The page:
By using scanning tunneling microscopy (STM), we studied the heteroleptic double-decker complex TbNPcPc (NPc = naphthalocyaninato and Pc = phthalocyaninato), where two different planar ligands sandwich a Tb(III) ion and an unpaired π electron causes Kondo resonance upon adsorption on the Au(111) surface. Kondo resonance is a good conductance control mechanism originating from interactions between conduction electrons and a localized spin. Two types of adsorption geometries appear depending on which side contacts the substrate surface, which we call Pc-up and NPc-up molecules. They make intriguing molecular assemblies by segregation. In addition, different adsorption geometries and molecular assemblies provide a variety of spin and electronic configurations. Pc-up and NPc-up molecules both showed the Kondo resonance when they were isolated from other molecules, but their Kondo temperatures were different. A one-dimensional chain composed of only NPc-up molecules was found, in which the dI/dV plot showed a conversion from the Kondo peak to a dip at the Fermi energy. In addition, a two-dimensional lattice with an ordering of Pc-up and NPc-up molecules in an alternative manner was observed, in which no Kondo peak was detected in the molecule. The absence of the Kondo peak was accounted for by the change of azimuthal rotational angle of the two ligands of both molecules. The results imply that a molecule design and adsorption configuration tailoring can be used for the spin-mediated control of the electronic conductance of the molecule.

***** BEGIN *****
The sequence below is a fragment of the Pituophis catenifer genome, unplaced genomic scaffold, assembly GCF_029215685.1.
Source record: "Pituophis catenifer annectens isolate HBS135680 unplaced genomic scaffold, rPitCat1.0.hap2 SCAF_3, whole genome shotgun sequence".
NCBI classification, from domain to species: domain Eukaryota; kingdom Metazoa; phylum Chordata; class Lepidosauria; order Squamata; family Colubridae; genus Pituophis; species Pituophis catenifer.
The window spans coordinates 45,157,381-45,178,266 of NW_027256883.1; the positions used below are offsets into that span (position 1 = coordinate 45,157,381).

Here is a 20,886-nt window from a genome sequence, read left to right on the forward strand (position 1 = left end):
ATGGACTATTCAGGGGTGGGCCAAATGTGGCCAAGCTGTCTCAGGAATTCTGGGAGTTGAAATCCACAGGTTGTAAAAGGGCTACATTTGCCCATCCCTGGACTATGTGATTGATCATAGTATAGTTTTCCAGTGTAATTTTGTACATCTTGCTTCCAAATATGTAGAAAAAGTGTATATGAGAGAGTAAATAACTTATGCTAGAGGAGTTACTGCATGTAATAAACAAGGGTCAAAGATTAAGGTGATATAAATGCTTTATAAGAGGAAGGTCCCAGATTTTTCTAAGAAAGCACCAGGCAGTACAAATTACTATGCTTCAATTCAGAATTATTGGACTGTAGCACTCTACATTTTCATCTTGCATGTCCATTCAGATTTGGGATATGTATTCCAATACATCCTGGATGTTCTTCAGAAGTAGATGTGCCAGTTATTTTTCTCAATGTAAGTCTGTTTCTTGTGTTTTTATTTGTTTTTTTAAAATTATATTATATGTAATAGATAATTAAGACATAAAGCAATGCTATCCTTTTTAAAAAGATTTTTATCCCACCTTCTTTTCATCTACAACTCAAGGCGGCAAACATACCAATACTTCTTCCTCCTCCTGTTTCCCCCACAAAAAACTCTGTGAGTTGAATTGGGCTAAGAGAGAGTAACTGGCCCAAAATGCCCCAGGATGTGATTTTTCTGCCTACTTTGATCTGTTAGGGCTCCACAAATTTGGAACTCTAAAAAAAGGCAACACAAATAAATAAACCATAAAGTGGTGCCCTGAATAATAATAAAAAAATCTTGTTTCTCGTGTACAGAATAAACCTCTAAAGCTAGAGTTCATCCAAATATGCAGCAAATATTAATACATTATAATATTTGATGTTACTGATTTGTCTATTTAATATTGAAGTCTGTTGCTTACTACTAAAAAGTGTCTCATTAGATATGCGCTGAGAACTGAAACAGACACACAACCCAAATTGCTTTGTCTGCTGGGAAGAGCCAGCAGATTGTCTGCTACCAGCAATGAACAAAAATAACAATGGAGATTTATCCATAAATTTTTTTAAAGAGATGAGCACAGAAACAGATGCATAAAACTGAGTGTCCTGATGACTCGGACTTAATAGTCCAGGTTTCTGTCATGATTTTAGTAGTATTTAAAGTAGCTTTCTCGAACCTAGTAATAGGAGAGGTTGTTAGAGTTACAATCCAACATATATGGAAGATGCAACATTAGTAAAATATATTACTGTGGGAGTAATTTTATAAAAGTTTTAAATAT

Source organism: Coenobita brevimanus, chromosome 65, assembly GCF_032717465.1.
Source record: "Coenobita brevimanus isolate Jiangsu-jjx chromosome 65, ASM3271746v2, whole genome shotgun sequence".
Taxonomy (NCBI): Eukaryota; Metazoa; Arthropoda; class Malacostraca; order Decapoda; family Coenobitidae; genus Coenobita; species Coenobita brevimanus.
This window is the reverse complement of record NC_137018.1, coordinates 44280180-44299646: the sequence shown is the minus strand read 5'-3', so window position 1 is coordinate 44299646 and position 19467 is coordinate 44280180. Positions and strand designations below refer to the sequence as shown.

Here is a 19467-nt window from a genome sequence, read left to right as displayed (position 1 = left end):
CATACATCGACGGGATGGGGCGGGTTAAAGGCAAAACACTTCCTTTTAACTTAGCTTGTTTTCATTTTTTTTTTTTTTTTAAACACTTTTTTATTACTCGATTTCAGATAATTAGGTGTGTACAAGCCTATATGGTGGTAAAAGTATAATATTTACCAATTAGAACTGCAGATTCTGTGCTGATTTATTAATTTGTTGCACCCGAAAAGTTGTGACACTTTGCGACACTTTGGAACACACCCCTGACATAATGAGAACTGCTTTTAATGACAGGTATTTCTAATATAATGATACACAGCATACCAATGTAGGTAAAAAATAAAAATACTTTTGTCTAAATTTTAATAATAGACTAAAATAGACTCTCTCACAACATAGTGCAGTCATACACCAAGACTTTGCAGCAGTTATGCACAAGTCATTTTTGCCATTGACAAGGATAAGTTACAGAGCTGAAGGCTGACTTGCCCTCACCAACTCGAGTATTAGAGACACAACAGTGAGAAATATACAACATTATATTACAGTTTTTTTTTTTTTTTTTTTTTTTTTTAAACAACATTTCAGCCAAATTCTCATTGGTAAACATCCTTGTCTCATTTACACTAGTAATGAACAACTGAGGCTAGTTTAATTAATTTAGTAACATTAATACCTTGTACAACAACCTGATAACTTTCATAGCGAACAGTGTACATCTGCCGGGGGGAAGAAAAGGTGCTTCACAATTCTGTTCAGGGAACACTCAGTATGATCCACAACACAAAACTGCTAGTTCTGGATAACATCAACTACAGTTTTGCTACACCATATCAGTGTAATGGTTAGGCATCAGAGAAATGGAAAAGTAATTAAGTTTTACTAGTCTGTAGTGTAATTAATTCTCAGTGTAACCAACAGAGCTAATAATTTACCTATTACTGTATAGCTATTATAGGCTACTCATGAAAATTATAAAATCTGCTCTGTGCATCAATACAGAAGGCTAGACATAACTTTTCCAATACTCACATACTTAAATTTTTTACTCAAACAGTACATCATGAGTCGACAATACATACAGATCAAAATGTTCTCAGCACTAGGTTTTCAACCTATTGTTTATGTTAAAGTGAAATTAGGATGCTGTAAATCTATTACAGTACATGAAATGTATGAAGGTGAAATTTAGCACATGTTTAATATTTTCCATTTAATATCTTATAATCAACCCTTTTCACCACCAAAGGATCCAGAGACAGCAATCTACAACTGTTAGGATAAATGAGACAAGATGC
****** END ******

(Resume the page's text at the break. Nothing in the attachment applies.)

- Kondo resonance
- scanning tunneling microscopy
- scanning tunneling spectroscopy
- single-molecule magnet